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As in his earlier novel Headlong Hall, Peacock assembles a group of eccentrics, each with a single monomaniacal obsession, and derives humour and social satire from their various interactions and conversations. The character who most closely approximates to the author’s own voice is the Reverend Doctor Folliott, a vigorous middle-aged clergyman with a love for ancient Greek language and literature, who is greatly suspicious of the reform slogan of the “March of Intellect”, as well as anything done by the “learned friend”. There are two romantic courtships, between Mr. Chainmail and Susannah Touchandgo and between Captain Fitzchrome and Lady Clarinda Bossnowl. The action begins during a house-party in the nouveau riche Mr. Crotchet’s villa on the Thames, continues during a river and canal journey towards Wales, and ends in Mr. Chainmail’s pseudo-medieval dwelling, with a parody of the Captain Swing riots. (source: Wikipedia)
In one of those beautiful valleys, through which the Thames (not yet polluted by the tide, the scouring of cities, or even the minor defilement of the sandy streams of Surrey) rolls a clear flood through flowery meadows, under the shade of old beech woods, and the smooth mossy greensward of the chalk hills (which pour into it their tributary rivulets, as pure and pellucid as the fountain of Bandusium, or the wells of Scamander, by which the wives and daughters of the Trojans washed their splendid garments in the days of peace, before the coming of the Greeks); in one of those beautiful valleys, on a bold round-surfaced lawn, spotted with juniper, that opened itself in the bosom of an old wood, which rose with a steep, but not precipitous ascent, from the river to the summit of the hill, stood the castellated villa of a retired citizen. Ebenezer Mac Crotchet, Esquire, was the London-born offspring of a worthy native of the “north countrie,” who had walked up to London on a commercial adventure, with all his surplus capital, not very neatly tied up in a not very clean handkerchief, suspended over his shoulder from the end of a hooked stick, extracted from the first hedge on his pilgrimage; and who, after having worked himself a step or two up the ladder of life, had won the virgin heart of the only daughter of a highly respectable merchant of Duke’s Place, with whom he inherited the honest fruits of a long series of ingenuous dealings.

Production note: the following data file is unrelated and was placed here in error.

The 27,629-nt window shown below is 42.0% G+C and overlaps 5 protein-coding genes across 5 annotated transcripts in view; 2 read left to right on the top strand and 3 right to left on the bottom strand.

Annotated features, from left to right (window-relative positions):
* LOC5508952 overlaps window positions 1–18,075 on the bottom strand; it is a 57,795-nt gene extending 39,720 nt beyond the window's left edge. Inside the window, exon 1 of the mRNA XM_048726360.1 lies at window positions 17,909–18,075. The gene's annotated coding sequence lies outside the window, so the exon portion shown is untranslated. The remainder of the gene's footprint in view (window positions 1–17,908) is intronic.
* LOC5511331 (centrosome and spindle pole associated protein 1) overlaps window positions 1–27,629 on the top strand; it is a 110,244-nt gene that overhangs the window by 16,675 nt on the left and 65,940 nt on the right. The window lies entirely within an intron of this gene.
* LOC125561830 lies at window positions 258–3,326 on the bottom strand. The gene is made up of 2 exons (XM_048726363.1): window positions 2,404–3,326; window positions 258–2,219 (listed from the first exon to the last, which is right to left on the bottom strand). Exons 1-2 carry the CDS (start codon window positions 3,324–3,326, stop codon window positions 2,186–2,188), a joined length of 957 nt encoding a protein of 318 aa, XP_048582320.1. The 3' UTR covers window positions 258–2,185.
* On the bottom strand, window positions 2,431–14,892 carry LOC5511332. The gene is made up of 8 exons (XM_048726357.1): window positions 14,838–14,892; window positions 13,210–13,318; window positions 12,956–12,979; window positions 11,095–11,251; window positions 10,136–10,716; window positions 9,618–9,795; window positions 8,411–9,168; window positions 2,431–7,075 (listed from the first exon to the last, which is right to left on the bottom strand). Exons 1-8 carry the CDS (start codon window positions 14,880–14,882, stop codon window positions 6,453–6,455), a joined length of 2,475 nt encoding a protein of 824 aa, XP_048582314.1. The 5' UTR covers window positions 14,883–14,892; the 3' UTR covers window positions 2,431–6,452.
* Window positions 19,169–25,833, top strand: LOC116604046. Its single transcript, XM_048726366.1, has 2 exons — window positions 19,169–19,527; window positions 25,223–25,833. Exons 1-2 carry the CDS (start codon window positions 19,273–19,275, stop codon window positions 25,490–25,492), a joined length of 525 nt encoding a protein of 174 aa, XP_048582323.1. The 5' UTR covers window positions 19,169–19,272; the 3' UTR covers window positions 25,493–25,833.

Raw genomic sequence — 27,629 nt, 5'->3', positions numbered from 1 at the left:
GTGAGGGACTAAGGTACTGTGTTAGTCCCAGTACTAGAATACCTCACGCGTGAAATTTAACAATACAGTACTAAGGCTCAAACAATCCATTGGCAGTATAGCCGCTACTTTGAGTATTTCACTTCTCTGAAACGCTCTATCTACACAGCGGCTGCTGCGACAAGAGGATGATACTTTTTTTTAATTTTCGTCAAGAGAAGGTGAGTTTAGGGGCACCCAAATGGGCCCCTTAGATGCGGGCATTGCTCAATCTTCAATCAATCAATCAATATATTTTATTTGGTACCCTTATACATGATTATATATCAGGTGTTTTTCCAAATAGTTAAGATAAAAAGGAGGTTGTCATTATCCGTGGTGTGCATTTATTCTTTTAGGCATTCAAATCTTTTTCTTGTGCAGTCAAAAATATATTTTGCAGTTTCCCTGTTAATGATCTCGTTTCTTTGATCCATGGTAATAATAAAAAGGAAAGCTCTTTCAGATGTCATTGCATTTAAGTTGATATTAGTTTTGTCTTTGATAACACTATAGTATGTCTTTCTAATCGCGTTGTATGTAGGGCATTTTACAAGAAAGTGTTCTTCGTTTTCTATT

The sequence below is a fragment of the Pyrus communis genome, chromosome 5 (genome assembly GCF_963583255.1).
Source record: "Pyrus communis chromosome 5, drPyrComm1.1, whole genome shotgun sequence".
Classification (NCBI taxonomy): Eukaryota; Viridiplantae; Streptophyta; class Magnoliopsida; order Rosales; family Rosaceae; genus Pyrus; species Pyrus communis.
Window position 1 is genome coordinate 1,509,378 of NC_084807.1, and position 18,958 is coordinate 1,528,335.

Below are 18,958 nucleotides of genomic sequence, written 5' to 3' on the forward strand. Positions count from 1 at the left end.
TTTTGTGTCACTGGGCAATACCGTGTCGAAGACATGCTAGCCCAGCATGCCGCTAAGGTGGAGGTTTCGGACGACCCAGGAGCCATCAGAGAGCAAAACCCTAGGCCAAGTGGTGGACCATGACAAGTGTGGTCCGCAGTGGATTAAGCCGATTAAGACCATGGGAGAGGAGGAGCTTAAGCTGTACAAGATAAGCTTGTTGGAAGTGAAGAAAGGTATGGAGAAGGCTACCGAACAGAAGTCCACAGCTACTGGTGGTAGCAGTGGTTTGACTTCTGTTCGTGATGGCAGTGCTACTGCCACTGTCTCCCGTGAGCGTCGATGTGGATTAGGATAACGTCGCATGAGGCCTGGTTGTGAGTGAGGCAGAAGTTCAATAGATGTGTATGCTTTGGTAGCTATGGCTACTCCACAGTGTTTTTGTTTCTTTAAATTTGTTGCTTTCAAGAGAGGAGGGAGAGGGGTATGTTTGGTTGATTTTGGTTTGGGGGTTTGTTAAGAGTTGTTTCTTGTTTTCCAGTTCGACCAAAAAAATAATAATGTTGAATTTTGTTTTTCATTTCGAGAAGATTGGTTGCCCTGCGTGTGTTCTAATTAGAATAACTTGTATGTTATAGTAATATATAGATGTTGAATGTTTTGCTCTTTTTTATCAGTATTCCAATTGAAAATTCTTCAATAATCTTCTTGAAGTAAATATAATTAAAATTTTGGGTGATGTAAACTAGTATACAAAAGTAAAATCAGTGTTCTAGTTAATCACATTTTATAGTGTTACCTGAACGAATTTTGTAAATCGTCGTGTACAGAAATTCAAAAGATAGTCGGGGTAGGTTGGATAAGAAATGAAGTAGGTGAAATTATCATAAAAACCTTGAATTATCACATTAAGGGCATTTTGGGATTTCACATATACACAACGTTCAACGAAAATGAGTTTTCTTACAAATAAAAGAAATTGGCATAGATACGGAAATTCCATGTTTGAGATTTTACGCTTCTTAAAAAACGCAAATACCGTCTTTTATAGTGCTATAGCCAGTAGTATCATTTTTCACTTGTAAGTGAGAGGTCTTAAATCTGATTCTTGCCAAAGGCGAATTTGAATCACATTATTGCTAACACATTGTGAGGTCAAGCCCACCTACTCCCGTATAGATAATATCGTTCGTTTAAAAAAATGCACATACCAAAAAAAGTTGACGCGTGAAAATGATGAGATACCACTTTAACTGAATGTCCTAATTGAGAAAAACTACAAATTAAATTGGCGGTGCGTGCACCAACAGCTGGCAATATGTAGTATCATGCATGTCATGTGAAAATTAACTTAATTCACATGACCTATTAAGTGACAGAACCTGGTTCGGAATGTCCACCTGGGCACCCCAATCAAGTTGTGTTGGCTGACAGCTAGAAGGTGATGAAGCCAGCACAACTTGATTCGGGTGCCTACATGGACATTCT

Mr. Mac Crotchet had derived from his mother the instinct, and from his father the rational principle, of enriching himself at the expense of the rest of mankind, by all the recognised modes of accumulation on the windy side of the law. After passing many years in the Alley, watching the turn of the market, and playing many games almost as desperate as that of the soldier of Lucullus, the fear of losing what he had so righteously gained predominated over the sacred thirst of paper-money; his caution got the better of his instinct, or rather transferred it from the department of acquisition to that of conservation. His friend, Mr. Ramsbottom, the zodiacal mythologist, told him that he had done well to withdraw from the region of Uranus or Brahma, the Maker, to that of Saturn or Veeshnu, the Preserver, before he fell under the eye of Jupiter or Seva, the Destroyer, who might have struck him down at a blow.
It is said that a Scotchman, returning home after some years’ residence in England, being asked what he thought of the English, answered: “They hanna ower muckle sense, but they are an unco braw people to live amang;” which would be a very good story, if it were not rendered apocryphal by the incredible circumstance of the Scotchman going back.
Mr. Mac Crotchet’s experience had given him a just title to make, in his own person, the last-quoted observation, but he would have known better than to go back, even if himself, and not his father, had been the first comer of his line from the north. He had married an English Christian, and, having none of the Scotch accent, was ungracious enough to be ashamed of his blood. He was desirous to obliterate alike the Hebrew and Caledonian vestiges in his name, and signed himself E. M. Crotchet, which by degrees induced the majority of his neighbours to think that his name was Edward Matthew. The more effectually to sink the Mac, he christened his villa “Crotchet Castle,” and determined to hand down to posterity the honours of Crotchet of Crotchet. He found it essential to his dignity to furnish himself with a coat of arms, which, after the proper ceremonies (payment being the principal), he obtained, videlicet: Crest, a crotchet rampant, in A sharp; Arms, three empty bladders, turgescent, to show how opinions are formed; three bags of gold, pendent, to show why they are maintained; three naked swords, tranchant, to show how they are administered; and three barbers’ blocks, gaspant, to show how they are swallowed.
Mr. Crotchet was left a widower, with two children; and, after the death of his wife, so strong was his sense of the blessed comfort she had been to him, that he determined never to give any other woman an opportunity of obliterating the happy recollection.